New research from the Local Government Association (LGA) has revealed that more than a million homes were not built in the past decade despite planning permission for them being granted.
The figures showed that 2,564,600 units have been granted planning permission by councils since 2009/10 but only 1,530,680 units were completed in the same period.
Councillor David Renard, the LGA’s housing spokesman, stated: “The planning system is not a barrier to house building. The number of homes granted planning permission has far outpaced the number of homes being built.”
Shadow Housing Secretary John Healey said: “These figures give lie to the Government’s claim that council planning departments are the problem in getting more new homes built.”
As part of its submission to the Treasury ahead of next month’s Budget, the LGA is also calling for the Government to reform Right to Buy, by allowing councils to keep all of the receipts of homes sold under RTB to replace them and to have the flexibility to set discounts locally.
Rico Wojtulewicz, head of housing and planning at the National Federation of Builders (NFB), said: “Cllr Renard and John Healey MP do not appear to understand the development process and their comments are deeply offensive to the 80% of small builders that over the previous thirty years have ceased trading.
“I encourage both to look into why so many local plans are allocating and granting such great numbers of undeliverable and difficult to deliver planning permissions.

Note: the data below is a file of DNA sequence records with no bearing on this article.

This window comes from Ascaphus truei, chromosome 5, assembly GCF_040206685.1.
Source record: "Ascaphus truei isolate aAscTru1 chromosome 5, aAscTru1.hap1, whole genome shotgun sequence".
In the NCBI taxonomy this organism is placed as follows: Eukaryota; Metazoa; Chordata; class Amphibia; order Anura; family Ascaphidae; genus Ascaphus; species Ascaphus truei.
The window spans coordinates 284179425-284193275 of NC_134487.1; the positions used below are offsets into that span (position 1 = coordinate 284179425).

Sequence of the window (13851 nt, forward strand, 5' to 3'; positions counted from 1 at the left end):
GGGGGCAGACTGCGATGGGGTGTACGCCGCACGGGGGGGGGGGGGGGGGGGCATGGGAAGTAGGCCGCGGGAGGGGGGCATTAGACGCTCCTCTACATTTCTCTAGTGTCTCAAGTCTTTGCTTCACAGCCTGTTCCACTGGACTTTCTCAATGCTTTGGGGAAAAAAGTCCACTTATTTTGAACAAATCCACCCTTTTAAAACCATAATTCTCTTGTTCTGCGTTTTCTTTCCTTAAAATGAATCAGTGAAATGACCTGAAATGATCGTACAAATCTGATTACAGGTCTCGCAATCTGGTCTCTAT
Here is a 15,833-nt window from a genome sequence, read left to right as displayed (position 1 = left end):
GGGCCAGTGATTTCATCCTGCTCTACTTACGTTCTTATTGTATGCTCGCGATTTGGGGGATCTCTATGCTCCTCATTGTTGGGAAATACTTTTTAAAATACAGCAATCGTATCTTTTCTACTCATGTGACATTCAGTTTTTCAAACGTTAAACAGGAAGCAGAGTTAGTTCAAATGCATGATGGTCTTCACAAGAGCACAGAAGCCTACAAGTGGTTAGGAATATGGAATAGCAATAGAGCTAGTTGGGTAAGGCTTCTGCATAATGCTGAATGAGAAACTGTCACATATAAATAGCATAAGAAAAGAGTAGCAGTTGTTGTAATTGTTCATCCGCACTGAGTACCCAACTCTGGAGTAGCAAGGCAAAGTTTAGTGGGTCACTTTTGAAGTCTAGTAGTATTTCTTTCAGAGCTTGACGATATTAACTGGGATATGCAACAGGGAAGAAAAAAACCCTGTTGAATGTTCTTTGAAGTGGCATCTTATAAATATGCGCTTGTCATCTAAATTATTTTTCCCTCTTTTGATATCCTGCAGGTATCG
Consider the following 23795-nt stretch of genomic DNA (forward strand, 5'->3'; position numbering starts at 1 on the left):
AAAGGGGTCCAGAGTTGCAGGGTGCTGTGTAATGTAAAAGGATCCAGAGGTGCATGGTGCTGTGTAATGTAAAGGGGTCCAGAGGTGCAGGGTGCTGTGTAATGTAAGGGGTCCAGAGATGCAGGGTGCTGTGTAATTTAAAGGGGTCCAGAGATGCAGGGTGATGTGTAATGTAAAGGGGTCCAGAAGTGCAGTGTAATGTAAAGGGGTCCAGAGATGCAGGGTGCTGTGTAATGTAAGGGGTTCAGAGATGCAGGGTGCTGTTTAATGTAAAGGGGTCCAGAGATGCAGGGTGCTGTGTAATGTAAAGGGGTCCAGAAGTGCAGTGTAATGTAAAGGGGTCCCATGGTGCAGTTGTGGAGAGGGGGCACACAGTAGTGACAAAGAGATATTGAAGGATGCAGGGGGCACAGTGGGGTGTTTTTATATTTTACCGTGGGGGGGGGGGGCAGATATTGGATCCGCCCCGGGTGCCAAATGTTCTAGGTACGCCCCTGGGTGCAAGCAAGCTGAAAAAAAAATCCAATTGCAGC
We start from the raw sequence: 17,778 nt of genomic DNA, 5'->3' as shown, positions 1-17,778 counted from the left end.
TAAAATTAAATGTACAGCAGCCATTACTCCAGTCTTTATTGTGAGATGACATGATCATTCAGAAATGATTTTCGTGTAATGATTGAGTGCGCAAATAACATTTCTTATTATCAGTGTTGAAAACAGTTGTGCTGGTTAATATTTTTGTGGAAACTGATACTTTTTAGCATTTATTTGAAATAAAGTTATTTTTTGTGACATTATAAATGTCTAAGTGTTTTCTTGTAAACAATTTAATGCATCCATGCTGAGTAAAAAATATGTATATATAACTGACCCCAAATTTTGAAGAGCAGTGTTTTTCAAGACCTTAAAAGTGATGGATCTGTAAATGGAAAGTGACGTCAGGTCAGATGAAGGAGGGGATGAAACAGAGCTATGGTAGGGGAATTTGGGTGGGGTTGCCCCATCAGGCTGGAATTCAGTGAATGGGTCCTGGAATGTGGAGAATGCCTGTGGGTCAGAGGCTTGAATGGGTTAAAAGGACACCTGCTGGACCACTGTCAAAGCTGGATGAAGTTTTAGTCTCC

“Before shovels are allowed in the ground, many developments have pre-commencement conditions to clear, contribution negotiations to conclude or major infrastructure investment to complete. Some permissions are outline planning applications, or are put forward by land promoters, not builders, who haven’t calculated the cost of actually building the homes.
“Sweeping statements about undelivered homes to make a political point, ignores delivery challenges and sustains the housing crisis. The HBA lobbied for a small sites register to ensure deliverable permissions get allocated. The LGA rejected it. We lobbied for a greater number of small and medium sites in local plans. The LGA rejected it. Yet we backed their call for an increase in planning fees to better resource planning departments and to unlock funding for council homes. It’s time that politicians on all sides understood the challenges of delivering homes and stopped playing politics with the housing crisis.”